Petroleum Facts
Petroleum Facts

44 Interesting Petroleum Facts

James Israelsen
By James Israelsen, Associate Writer
Published July 30, 2020
  • Petroleum can occur in liquid, gaseous, or solid forms.[1]
  • Natural gas is a liquid form of petroleum.[1]
  • The word “petroleum” comes from two Latin words: petra, meaning “rock” or “stone,” and oleum, the word for “oil.”[1]
  • The first use of the word “petroleum” was by a German mineralogist in 1556.[1]
  • In its semi-solid form, petroleum is called bitumen and can be found in tar sands.[1]
  • The Sumerians, one of the earliest known human civilizations, discovered petroleum on the banks of the Euphrates River and found a variety of uses for it, including roadbuilding and waterproofing.[1][8]
  • The ancient Egyptians used liquid forms of petroleum as a medicine, probably for dressing wounds, soothing pain, and as a laxative.[1]
  • Bitumen, a viscous, sticky form of petroleum, was poured over the heads of lawbreakers in ancient Assyria.[1]
  • Almost 2000 years ago, both Arabs and Persians developed methods for distilling crude oil into a flammable product that had various military uses.[1]
  • In 480 BCE, the Persian army wrapped their arrows in oil-soaked rags and lit them on fire before shooting them into the city of Athens.[1]
  • American Oil Drilling
    Drake was the first American to refine petroleum into kerosense
  • In 1859, American entrepreneur Edwin L. Drake completed the very first well to drill specifically for oil. The well was located in northern Pennsylvania.[1]
  • One of the reasons for oil’s instant success as an energy fuel has to do with its relative ease of transport, as compared to previously-used sources like animals, wood, and coal.[1]
  • At the turn of the 21st century, around 100 million barrels of oil were being produced for worldwide consumers on a daily basis.[1]
  • The difference between some wealthy and poor nations is simply a matter of whether or not there are substantial oil deposits within a given nation’s borders.[1]
  • For crude oil, there is no such thing as a freezing point because it consists of several different compounds, each of which freezes at a different temperature. Whenever lower temperatures are a concern for drilling or transporting oil, a “pour point”—the point at which the oil will become too plastic to flow—is used instead.[1]
  • A little less than half of all petroleum reserves are located in the Middle East; however, the amount of oil they actually produce from those reserves is only 30% of that which is produced globally.[1]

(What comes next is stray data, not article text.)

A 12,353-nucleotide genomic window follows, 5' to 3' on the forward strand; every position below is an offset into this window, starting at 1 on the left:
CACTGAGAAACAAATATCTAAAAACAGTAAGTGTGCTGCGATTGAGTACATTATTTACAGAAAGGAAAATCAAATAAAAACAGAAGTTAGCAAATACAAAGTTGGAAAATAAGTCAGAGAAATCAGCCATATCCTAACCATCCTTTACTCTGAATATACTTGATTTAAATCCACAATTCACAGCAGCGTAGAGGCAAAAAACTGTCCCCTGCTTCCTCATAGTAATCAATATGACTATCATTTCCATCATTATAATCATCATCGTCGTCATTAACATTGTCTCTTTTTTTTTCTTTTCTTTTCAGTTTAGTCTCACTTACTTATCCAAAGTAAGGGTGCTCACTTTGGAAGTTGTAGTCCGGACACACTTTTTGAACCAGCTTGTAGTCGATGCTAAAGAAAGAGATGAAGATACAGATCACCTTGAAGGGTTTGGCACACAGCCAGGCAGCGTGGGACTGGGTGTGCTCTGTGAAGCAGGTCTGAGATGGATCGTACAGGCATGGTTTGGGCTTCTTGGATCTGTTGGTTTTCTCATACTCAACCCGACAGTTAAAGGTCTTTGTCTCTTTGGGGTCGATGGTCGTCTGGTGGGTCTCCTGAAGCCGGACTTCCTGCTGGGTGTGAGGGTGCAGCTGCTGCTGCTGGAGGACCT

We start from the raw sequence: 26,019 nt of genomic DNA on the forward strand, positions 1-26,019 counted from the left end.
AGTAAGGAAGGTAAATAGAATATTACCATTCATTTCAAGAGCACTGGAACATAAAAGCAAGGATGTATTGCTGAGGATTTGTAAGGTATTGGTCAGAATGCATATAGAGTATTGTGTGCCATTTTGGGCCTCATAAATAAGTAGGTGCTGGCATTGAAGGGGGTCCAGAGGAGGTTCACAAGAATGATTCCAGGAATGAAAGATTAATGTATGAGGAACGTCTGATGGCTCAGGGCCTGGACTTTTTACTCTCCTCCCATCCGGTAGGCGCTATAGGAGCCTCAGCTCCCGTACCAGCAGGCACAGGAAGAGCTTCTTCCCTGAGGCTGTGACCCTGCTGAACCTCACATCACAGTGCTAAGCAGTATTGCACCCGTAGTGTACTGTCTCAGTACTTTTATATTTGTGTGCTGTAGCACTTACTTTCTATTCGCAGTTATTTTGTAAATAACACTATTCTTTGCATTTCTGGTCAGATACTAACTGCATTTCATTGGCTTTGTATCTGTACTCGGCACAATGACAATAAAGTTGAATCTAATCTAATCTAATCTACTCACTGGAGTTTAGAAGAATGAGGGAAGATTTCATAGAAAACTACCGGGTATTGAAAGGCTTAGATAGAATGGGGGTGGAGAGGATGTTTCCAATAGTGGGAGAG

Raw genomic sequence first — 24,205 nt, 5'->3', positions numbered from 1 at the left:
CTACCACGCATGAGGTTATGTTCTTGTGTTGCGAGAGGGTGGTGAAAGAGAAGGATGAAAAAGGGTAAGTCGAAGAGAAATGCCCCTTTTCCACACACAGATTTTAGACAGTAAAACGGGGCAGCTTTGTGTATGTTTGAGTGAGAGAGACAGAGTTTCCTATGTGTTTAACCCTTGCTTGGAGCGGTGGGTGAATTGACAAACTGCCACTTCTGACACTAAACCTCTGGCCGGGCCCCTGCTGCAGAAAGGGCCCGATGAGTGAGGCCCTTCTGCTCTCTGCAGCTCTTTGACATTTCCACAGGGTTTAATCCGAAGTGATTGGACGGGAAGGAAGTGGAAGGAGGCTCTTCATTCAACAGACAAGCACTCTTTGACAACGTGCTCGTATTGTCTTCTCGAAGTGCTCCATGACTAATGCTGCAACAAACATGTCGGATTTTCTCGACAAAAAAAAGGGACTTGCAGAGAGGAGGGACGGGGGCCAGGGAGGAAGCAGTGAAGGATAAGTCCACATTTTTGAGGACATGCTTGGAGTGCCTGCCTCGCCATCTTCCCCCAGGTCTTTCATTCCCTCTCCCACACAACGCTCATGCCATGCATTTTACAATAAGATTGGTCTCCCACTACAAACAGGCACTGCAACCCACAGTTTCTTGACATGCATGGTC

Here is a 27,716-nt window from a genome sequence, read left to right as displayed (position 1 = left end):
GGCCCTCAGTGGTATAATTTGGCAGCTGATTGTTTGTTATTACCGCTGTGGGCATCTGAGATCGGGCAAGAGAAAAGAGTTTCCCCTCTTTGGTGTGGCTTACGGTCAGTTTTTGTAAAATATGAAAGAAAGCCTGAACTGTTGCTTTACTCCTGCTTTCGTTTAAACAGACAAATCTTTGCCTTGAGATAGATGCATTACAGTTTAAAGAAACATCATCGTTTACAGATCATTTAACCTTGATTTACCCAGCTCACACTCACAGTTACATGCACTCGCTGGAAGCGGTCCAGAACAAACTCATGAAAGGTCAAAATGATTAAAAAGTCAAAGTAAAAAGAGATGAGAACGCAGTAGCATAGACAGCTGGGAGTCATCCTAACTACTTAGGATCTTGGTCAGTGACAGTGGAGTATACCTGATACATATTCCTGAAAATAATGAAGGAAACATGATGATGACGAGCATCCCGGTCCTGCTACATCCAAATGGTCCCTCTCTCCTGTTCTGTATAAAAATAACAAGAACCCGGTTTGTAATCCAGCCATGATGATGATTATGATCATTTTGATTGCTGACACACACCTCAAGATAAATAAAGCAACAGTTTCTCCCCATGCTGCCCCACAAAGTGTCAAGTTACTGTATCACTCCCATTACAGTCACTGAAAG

• Together, Canada and the United States rank second only to the Middle East in the amount of oil that lies within their borders, followed by Latin America and then Africa.[1]
  • Brazil’s oil reserves, the second largest in South America, are mostly located in deep-water basins off the coasts of the Rio de Janeiro and Sao Paulo states.[1]
  • Currently, the United States holds the record for having produced more oil than any other country.[1]
  • American Petroleum
    As much oil as the US produces, it isn't nearly enough

  • The United States produces around 16% of the world’s oil.[1]
  • There are two “supergiant” oil fields in the United States, one in Alaska and one in Texas.[1]
  • While petroleum is a natural substance that takes millions of years to form, a petroleum product is any fuel that has been produced from hydrocarbons and can be made not only from crude oil but also from natural gas, coal, or biomass.[6]
  • From 1907, when liquid petroleum was first discovered in Iran, the Middle East has steadily grown as an important global source of oil. Experts predict that, regardless of the development of alternative sources of energy, Middle Eastern oil will continue on its upward trajectory for at least 15 more years.[9]
  • Middle Eastern oil profits were used in the creation of both the Taliban and Al-Qaeda terrorist groups.[9]
  • Fossil Fuels
    Our cars run on eons-old remains
  • Petroleum is referred to as a “fossil fuel” because it is made up of hydrocarbons that were originally formed from the remains of ancient plants and animals. Millions of years of underground heat and pressure acted on these hydrocarbons to turn them into petroleum.[6]